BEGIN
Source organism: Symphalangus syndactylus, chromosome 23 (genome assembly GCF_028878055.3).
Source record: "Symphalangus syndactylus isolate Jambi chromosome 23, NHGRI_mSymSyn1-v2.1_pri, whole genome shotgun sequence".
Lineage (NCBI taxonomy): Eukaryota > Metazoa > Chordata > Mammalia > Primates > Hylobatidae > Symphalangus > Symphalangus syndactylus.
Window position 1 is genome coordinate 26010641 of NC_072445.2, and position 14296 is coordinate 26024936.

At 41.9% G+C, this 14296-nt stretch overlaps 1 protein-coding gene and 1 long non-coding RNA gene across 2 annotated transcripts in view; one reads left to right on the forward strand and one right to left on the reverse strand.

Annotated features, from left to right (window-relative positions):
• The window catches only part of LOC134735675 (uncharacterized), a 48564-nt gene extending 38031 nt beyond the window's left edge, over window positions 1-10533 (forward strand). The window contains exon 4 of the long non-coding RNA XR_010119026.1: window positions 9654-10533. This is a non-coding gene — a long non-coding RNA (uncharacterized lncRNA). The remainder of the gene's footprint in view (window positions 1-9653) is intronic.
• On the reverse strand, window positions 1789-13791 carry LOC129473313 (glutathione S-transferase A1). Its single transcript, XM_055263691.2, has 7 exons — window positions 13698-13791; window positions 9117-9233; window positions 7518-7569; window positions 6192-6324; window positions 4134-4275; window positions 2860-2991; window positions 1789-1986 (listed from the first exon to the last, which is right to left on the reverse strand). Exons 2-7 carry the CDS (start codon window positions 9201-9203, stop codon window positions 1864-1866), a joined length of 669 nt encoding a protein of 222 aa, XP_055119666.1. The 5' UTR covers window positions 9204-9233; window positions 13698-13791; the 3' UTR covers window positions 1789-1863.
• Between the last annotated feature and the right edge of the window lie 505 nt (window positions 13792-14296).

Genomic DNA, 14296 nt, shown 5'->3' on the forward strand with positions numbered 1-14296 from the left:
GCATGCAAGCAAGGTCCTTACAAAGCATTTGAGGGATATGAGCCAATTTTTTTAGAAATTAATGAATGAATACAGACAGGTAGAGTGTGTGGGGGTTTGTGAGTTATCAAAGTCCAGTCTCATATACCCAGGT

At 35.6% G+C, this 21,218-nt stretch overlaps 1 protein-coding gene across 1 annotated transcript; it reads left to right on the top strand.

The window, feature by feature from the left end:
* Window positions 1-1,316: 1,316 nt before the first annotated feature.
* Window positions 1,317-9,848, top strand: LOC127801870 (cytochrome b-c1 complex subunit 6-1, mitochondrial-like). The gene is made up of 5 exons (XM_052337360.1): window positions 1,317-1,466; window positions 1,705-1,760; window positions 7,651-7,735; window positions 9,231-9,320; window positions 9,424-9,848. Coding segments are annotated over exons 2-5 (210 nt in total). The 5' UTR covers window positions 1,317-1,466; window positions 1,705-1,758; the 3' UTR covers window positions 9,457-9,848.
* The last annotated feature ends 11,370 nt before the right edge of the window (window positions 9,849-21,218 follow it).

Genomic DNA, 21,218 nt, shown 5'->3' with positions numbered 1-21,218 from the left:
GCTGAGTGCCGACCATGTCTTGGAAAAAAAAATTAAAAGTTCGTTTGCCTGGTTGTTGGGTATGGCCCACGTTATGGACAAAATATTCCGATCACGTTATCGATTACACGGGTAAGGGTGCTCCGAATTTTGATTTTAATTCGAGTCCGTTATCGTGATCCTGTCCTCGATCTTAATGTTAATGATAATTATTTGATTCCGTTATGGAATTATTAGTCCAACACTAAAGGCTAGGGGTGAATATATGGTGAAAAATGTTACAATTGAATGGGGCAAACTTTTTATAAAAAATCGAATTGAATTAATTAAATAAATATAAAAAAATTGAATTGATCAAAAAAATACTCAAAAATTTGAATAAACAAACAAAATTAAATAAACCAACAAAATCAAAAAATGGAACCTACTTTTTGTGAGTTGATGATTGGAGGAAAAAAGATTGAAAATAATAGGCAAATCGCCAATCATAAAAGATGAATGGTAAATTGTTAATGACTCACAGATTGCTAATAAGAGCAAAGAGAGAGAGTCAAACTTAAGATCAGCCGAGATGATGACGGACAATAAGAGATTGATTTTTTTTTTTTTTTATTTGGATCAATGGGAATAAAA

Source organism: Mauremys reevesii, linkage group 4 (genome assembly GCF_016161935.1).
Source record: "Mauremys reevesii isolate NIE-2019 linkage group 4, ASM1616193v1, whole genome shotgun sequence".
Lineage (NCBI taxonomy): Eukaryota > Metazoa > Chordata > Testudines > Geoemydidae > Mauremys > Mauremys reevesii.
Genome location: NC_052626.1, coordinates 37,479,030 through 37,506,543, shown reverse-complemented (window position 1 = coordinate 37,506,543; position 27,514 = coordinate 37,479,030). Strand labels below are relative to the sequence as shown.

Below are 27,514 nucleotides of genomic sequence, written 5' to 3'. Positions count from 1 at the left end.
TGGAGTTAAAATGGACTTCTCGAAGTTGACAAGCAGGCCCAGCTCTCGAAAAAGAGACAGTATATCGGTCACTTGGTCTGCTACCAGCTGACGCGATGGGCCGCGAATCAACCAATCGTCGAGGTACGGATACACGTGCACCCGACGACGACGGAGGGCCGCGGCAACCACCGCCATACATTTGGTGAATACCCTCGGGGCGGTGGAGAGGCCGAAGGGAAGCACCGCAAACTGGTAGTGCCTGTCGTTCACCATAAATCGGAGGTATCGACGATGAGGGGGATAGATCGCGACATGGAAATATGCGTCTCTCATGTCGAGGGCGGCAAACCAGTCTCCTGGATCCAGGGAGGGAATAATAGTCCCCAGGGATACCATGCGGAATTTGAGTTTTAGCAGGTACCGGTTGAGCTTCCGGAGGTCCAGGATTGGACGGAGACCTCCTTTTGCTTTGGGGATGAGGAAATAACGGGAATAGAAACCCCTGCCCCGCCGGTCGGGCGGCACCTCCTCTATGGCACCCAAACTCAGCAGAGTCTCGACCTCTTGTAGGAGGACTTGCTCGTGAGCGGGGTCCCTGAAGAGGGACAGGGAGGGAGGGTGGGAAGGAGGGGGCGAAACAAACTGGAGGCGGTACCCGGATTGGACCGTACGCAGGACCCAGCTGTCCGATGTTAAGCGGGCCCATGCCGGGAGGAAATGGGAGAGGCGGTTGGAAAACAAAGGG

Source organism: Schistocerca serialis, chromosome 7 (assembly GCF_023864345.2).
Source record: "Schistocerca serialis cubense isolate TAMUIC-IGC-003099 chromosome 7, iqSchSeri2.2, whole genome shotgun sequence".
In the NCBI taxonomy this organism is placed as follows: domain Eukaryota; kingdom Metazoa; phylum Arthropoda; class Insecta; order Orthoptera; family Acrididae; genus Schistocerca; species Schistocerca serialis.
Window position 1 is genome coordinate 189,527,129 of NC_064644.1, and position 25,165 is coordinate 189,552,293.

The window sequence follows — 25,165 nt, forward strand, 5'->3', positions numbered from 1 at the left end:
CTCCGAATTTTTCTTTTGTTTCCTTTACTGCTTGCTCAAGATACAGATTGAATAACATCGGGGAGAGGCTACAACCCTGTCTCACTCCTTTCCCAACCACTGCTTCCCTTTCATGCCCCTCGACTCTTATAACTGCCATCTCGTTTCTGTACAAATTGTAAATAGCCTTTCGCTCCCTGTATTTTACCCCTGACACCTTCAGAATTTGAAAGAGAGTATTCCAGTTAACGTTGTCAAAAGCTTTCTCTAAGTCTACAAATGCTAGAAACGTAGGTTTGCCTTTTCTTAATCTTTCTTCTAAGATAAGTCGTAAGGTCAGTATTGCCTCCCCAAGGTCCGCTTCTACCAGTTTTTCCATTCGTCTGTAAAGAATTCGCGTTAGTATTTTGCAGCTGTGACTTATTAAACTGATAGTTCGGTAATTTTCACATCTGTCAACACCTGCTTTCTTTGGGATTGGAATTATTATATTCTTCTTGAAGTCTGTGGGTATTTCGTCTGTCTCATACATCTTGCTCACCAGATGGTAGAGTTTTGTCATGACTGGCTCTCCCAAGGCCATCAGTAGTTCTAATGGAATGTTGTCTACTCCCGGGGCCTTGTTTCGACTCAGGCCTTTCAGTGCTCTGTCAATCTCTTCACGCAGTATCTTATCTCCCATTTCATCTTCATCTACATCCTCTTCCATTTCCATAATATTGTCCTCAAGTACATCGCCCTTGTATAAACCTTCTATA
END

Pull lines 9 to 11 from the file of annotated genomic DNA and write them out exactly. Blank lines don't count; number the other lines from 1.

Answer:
• Between the last annotated feature and the right edge of the window lie 505 nt (window positions 13792-14296).

Genomic DNA, 14296 nt, shown 5'->3' on the forward strand with positions numbered 1-14296 from the left:
GCATGCAAGCAAGGTCCTTACAAAGCATTTGAGGGATATGAGCCAATTTTTTTAGAAATTAATGAATGAATACAGACAGGTAGAGTGTGTGGGGGTTTGTGAGTTATCAAAGTCCAGTCTCATATACCCAGGT